The symptoms of a trichomonas vaginalis (TV) infection, also known as trichomoniasis, primary affect the genital tract; and therefore may differ between men and women. It’s also possible for the infection to be present, but not cause any symptoms at all.
On this page we’ll discuss:
- the symptoms TV can cause in women
- the symptoms TV can cause in men
- how often TV can be asymptomatic
- and how easy it is for TV to be mistaken for another type of infection.
The symptoms caused by trichomoniasis can be similar to those caused by a number of other STIs; and the somewhat common nature of these may make the condition difficult to diagnose.
The Trichomonas Vaginalis parasite can be found in the vagina, urethra and paraurethral glands. Women with TV may experience:
- an increased amount of vaginal discharge which can also have an unpleasant fishy smell;
- a change in the consistency of vaginal discharge. It may become thin and frothy or thick and yellow-green in colour;
- pain when passing urine or when having sex;
- the area around the vagina becoming inflamed, itchy and sore. This could also extend to the inner thigh area.
The male urethra tends to house the trichomonas vaginalis parasite. The infection can cause the following symptoms in men:
- a need to urinate more frequently;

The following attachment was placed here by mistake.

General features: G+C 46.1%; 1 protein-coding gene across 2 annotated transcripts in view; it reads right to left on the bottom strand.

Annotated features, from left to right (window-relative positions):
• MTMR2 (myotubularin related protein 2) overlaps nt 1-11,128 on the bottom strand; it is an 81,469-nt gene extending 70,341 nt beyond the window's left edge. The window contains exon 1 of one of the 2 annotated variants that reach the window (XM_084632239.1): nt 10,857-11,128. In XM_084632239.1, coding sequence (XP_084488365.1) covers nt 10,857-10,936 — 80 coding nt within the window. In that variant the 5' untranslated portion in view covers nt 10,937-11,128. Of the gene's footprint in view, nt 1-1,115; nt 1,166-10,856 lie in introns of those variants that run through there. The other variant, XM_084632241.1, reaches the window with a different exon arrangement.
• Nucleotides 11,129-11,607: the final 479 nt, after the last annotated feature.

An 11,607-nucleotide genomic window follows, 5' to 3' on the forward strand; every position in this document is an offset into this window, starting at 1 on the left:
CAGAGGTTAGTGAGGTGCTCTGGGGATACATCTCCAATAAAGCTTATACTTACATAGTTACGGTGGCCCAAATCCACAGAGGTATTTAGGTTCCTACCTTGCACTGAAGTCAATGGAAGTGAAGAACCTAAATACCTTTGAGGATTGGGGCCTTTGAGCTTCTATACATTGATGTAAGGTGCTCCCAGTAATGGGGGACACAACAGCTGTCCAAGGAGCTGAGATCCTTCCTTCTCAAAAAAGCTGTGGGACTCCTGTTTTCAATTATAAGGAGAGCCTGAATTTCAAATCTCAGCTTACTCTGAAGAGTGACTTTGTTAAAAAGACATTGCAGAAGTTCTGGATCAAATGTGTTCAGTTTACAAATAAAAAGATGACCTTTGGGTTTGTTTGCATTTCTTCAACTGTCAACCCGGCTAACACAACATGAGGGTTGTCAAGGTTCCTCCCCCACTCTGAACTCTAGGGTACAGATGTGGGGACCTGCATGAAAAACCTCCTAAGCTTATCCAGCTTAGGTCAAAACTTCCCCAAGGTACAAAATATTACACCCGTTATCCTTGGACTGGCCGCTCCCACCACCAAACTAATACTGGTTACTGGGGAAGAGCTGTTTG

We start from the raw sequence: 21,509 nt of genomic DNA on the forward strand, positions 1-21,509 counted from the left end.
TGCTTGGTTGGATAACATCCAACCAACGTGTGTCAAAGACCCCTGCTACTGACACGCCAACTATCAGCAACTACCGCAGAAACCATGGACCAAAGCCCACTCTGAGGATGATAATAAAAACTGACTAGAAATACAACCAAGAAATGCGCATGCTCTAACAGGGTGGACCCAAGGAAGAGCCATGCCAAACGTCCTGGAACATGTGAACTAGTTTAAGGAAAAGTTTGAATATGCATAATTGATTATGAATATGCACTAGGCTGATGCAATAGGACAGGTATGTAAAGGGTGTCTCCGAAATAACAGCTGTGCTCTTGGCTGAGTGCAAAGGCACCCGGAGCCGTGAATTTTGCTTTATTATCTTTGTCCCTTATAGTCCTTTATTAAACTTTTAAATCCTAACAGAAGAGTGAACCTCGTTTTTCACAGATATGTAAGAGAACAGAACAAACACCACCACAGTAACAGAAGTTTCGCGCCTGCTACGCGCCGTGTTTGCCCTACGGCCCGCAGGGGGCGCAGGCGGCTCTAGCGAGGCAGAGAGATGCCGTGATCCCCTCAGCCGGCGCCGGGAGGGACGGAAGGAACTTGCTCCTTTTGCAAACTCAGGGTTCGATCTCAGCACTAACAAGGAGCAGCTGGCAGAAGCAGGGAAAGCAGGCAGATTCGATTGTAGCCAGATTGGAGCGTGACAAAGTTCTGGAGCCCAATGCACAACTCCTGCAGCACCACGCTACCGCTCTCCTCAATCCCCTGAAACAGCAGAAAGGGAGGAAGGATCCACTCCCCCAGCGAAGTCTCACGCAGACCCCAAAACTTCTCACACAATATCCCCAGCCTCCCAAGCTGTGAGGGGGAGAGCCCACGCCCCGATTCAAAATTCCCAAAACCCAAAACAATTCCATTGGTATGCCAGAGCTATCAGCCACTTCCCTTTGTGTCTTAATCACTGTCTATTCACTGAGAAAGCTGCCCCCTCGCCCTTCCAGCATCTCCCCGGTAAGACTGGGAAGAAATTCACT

- pain when passing urine or during ejaculation;
- swelling, soreness or redness noticed around the head of the penis or foreskin;
- a white, thin discharge from the penis.
No. According to NHS Choices, about half of all male and female cases of trichomoniasis cause no symptoms (in other words, its asymptomatic).
But even if it is asymptomatic, this does not mean that the infection is harmless. When not treated, trichomoniasis increases the risk of contracting other infections, such as HIV. It can also lead to premature birth in pregnant women.
This is why treatment is so important; to reduce the risk of complications, and to prevent the infection from being passed on to someone else.
Yes. The symptoms described above can also be caused by several other STIs, which means that trichomoniasis can potentially be confused with other conditions such as gonorrhoea or chlamydia.
A diagnosis can be made following a genital examination by a doctor or sexual health specialist. The results of a swab from the vagina or penis can be used to confirm TV infections, as can a urine sample.
Doctors are in some cases able to prescribe TV treatment prior to receiving a positive laboratory test result, if for example symptoms strongly indicate TV, or if someone’s partner has had a positive test result.
In most cases trichomoniasis can be easily treated with oral antibiotics. The drug metronidazole is usually prescribed as a course for between five and seven days or as a one-off, larger dose. It is important, until at least two weeks after completing treatment, to refrain from having sex to minimise the risk of passing the infection onto your sexual partners.
Treatment for trichomoniasis does not make you immune to getting infected again, therefore it is possible to contract the infection on numerous occasions if safe-sex precautions are not taken.
When you receive a diagnosis of TV you should inform your current or recent sexual partners. They will need to be tested and may require treatment. If you fail to inform your sexual partners then there is a chance you may be reinfected.
It is unlikely that a TV infection will resolve on its own. If you think you may have come into contact with an STI or you’re concerned about some symptoms then you should attend your GP or local genitourinary medicine (GUM) clinic.